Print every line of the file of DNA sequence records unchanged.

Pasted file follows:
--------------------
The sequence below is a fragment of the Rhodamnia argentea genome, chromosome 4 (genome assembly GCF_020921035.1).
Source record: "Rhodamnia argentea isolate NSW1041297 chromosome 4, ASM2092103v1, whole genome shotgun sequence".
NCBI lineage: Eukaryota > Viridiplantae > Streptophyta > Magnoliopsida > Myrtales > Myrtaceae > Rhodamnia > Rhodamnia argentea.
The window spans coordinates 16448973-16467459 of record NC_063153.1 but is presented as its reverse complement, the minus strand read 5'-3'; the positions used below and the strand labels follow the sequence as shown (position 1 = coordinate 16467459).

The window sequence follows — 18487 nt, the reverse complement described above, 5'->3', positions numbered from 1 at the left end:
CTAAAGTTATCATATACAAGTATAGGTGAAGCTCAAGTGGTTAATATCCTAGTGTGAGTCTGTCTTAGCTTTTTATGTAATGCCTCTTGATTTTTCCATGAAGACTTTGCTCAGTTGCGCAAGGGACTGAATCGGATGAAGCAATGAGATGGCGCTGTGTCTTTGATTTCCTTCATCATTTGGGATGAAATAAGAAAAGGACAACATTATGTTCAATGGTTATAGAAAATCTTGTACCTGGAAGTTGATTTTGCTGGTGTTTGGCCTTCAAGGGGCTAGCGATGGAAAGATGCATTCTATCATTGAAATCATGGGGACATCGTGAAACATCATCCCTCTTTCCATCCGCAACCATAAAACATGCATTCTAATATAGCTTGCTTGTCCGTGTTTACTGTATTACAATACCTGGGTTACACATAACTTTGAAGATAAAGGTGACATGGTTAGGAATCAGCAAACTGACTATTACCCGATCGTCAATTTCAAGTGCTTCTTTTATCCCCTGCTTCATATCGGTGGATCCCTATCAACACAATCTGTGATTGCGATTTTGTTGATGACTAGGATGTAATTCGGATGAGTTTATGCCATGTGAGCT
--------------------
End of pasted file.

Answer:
The sequence below is a fragment of the Rhodamnia argentea genome, chromosome 4 (genome assembly GCF_020921035.1).
Source record: "Rhodamnia argentea isolate NSW1041297 chromosome 4, ASM2092103v1, whole genome shotgun sequence".
NCBI lineage: Eukaryota > Viridiplantae > Streptophyta > Magnoliopsida > Myrtales > Myrtaceae > Rhodamnia > Rhodamnia argentea.
The window spans coordinates 16448973-16467459 of record NC_063153.1 but is presented as its reverse complement, the minus strand read 5'-3'; the positions used below and the strand labels follow the sequence as shown (position 1 = coordinate 16467459).

The window sequence follows — 18487 nt, the reverse complement described above, 5'->3', positions numbered from 1 at the left end:
CTAAAGTTATCATATACAAGTATAGGTGAAGCTCAAGTGGTTAATATCCTAGTGTGAGTCTGTCTTAGCTTTTTATGTAATGCCTCTTGATTTTTCCATGAAGACTTTGCTCAGTTGCGCAAGGGACTGAATCGGATGAAGCAATGAGATGGCGCTGTGTCTTTGATTTCCTTCATCATTTGGGATGAAATAAGAAAAGGACAACATTATGTTCAATGGTTATAGAAAATCTTGTACCTGGAAGTTGATTTTGCTGGTGTTTGGCCTTCAAGGGGCTAGCGATGGAAAGATGCATTCTATCATTGAAATCATGGGGACATCGTGAAACATCATCCCTCTTTCCATCCGCAACCATAAAACATGCATTCTAATATAGCTTGCTTGTCCGTGTTTACTGTATTACAATACCTGGGTTACACATAACTTTGAAGATAAAGGTGACATGGTTAGGAATCAGCAAACTGACTATTACCCGATCGTCAATTTCAAGTGCTTCTTTTATCCCCTGCTTCATATCGGTGGATCCCTATCAACACAATCTGTGATTGCGATTTTGTTGATGACTAGGATGTAATTCGGATGAGTTTATGCCATGTGAGCT